AB - Background: Mutant Ras oncogenes produce proteins that are unique to cancer cells and represent attractive targets for vaccine therapy. We have shown previously that vaccinating cancer patients with mutant ras peptides is feasible and capable of inducing a specific immune response against the relevant mutant proteins. Here, we tested the mutant ras peptide vaccine administered in combination with low dose interleukin-2 (IL-2) or/and granulocyte-macrophage colony-stimulating factor (GM-CSF) in order to enhance the vaccine immune response.Methods: 5000μg of the corresponding mutant ras peptide was given subcutaneously (SQ) along with IL-2 (Arm A), GM-CSF (Arm B) or both (Arm C). IL-2 was given SQ at 6.0 million IU/m2/day starting at day 5, 5 days/week for 2 weeks. GM-CSF was given SQ in a dose of 100μg/day one day prior to each ras peptide vaccination for 4 days. Vaccines were repeated every 5 weeks on arm A and C, and every 4 weeks on arm B, for a maximum of 15 cycles or until disease progression.Results: We treated 53 advanced cancer patients (38 with colorectal, 11 with pancreatic, 1 with common bile duct and 3 with lung) on 3 different arms (16 on arm A, 18 on arm B, and 19 on arm C). The median progression free survival (PFS) and overall survival (OS) was 3.6 and 16.9 months, respectively, for all patients evaluable for clinical response (n = 48). There was no difference in PFS or OS between the three arms (P = 0.73 and 0.99, respectively). Most adverse events were grade 1-2 toxicities and resolved spontaneously. The vaccine induced an immune response to the relevant ras peptide in a total of 20 out of 37 evaluable patients (54%) by ELISPOT, proliferative assay, or both. While 92.3% of patients on arm B had a positive immune response, only 31% of patients on arm A and 36% of patients on arm C had positive immune responses (P = 0.003, Fisher's exact test).Conclusions: The reported data showed that IL-2 might have a negative effect on the specific immune response induced by the relevant mutant ras vaccine in patients with advanced cancer. This observation deserves further investigations.Trial registration: NCI97C0141.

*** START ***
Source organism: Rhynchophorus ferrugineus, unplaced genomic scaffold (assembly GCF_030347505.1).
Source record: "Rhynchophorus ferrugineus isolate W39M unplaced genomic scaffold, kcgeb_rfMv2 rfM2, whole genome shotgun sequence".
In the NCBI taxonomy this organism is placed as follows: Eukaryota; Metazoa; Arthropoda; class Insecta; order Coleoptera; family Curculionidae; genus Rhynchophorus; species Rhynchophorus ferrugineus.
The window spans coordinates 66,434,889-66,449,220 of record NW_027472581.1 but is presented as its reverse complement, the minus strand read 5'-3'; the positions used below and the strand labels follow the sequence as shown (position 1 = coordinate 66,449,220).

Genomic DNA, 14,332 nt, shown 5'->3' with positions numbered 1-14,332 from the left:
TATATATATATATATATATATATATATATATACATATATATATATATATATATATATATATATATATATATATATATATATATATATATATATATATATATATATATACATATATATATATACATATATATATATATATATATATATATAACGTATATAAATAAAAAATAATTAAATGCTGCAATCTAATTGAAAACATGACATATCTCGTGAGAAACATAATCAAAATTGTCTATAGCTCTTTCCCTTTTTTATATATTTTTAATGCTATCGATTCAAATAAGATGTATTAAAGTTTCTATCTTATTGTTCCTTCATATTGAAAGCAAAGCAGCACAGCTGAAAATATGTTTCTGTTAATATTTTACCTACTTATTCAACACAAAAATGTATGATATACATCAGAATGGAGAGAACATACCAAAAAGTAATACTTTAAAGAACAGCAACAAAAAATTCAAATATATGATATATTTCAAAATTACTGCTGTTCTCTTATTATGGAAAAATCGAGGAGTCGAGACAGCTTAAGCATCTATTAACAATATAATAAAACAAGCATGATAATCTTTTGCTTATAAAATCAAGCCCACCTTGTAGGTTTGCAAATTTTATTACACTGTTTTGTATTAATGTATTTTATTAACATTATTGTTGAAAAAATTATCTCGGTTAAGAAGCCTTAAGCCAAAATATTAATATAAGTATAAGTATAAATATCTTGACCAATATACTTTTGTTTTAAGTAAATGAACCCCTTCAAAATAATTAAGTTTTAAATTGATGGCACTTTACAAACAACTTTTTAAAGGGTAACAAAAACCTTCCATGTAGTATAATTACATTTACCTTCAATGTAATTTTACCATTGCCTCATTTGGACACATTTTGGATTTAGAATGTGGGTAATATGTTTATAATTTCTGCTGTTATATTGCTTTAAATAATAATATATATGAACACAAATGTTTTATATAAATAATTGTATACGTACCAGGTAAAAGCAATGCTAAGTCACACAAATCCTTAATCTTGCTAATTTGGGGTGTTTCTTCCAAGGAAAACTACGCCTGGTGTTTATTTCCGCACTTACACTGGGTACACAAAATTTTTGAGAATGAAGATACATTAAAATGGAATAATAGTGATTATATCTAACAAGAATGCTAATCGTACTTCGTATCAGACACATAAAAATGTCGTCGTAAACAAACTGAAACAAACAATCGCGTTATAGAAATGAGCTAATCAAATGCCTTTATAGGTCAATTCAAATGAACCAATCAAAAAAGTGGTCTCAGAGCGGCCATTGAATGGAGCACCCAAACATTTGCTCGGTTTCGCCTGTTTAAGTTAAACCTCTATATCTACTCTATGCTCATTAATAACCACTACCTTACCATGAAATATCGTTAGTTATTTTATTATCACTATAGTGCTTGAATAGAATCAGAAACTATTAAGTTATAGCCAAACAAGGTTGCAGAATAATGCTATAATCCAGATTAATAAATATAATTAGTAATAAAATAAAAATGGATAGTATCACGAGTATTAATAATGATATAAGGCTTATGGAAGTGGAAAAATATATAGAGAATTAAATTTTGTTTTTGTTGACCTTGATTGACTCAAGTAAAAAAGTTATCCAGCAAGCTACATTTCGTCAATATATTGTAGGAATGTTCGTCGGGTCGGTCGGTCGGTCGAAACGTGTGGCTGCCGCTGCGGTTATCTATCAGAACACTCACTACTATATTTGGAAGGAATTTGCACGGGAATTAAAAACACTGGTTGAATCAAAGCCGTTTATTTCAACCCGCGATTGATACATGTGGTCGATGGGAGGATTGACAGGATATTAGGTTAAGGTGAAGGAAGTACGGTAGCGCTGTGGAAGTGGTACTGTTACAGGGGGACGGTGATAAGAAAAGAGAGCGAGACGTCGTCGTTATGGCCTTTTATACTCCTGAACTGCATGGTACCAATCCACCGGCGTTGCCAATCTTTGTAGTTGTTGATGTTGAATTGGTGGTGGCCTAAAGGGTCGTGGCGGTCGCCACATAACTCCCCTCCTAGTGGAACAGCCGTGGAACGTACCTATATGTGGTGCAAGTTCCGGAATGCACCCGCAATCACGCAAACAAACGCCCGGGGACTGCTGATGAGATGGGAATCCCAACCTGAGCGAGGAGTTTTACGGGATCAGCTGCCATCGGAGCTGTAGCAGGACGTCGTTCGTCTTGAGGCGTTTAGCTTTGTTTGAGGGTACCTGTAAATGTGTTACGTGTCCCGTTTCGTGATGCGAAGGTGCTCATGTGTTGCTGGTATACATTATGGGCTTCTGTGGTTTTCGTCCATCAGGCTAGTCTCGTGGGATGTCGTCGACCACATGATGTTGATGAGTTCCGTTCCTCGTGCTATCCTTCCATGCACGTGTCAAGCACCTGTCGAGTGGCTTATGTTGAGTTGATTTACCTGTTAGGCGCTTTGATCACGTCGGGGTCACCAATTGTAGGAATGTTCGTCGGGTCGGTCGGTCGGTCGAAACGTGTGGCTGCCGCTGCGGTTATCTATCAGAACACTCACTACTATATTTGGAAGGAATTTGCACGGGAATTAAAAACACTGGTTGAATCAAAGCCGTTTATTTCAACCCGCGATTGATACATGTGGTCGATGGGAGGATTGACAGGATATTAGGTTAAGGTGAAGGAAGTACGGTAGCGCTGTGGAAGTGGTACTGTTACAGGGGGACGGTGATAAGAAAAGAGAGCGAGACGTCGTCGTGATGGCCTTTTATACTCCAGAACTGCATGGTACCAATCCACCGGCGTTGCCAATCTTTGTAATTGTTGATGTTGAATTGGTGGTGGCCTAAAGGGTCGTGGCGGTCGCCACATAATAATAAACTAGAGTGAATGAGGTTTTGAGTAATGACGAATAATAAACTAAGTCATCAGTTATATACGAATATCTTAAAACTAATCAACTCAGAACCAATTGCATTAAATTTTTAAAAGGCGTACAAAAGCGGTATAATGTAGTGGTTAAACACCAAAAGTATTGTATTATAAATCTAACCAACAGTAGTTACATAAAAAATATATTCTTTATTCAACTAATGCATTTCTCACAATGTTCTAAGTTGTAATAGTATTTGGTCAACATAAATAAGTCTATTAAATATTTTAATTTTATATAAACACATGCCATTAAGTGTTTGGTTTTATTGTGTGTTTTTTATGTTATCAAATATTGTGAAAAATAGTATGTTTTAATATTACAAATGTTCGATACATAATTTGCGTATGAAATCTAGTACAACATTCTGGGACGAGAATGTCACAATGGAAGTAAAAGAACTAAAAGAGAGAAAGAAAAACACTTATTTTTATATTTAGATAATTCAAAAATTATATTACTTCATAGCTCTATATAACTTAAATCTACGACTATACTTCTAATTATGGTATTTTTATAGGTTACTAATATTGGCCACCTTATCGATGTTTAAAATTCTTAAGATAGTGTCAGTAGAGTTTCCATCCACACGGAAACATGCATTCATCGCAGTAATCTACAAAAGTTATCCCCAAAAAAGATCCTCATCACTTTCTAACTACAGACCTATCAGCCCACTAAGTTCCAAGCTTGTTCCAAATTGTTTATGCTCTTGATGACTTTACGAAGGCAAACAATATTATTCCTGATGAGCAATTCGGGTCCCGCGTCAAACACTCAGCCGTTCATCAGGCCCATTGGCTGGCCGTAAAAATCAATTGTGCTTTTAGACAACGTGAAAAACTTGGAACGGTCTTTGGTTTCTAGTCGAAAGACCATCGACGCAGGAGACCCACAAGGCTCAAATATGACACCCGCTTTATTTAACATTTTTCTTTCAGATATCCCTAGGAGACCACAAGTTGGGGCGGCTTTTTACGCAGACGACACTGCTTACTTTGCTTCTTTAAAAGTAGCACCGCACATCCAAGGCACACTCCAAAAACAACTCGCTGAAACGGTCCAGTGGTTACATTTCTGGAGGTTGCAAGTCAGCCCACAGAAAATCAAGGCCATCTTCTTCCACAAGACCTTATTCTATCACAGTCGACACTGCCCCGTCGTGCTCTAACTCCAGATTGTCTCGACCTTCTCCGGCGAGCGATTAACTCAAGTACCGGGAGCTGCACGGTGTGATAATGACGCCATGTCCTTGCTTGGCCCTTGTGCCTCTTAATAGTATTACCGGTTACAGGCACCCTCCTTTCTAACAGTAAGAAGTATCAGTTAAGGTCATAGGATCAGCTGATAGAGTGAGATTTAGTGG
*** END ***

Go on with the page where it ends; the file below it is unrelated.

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KW - Ras

KW - Vaccine